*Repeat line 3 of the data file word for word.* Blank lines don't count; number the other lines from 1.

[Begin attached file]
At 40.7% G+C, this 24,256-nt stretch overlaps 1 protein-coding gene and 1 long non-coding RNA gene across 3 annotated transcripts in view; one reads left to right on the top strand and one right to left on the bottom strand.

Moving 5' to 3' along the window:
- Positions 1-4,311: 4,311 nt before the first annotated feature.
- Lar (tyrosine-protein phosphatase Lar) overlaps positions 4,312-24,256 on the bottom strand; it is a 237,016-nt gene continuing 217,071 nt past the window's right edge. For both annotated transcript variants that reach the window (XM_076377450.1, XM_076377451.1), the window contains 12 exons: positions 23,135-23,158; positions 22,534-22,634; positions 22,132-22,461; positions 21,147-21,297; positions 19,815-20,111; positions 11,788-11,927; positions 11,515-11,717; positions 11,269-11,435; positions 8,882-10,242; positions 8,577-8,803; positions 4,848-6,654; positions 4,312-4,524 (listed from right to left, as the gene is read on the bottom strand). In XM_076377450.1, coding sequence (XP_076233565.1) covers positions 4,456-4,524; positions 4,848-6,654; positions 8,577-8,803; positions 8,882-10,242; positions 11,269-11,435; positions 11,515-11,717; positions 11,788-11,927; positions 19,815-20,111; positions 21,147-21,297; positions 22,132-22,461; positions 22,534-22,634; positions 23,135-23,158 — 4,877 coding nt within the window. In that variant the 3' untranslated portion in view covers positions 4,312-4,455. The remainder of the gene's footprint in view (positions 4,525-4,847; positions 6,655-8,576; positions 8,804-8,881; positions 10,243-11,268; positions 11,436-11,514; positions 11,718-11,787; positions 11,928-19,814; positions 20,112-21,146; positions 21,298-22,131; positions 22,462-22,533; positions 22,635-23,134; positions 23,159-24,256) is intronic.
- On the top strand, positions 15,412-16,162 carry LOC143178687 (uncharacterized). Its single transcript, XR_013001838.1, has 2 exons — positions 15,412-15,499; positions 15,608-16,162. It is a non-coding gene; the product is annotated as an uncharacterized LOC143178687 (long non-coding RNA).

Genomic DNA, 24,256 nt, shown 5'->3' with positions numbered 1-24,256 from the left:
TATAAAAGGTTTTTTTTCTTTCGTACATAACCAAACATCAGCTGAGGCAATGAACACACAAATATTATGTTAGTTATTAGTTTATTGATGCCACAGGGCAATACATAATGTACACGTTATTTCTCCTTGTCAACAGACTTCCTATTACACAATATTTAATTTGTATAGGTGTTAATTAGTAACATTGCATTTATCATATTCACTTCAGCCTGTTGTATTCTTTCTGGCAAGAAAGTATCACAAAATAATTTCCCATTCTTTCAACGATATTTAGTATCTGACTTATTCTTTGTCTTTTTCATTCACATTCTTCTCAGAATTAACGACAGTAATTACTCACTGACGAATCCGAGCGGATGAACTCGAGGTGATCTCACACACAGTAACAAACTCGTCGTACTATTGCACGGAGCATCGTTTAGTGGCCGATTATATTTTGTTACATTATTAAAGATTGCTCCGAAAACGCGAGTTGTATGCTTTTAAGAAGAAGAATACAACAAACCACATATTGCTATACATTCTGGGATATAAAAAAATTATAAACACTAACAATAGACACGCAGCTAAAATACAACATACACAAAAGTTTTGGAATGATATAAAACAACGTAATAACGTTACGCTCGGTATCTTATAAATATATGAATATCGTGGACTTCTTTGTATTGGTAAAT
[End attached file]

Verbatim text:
- Positions 1-4,311: 4,311 nt before the first annotated feature.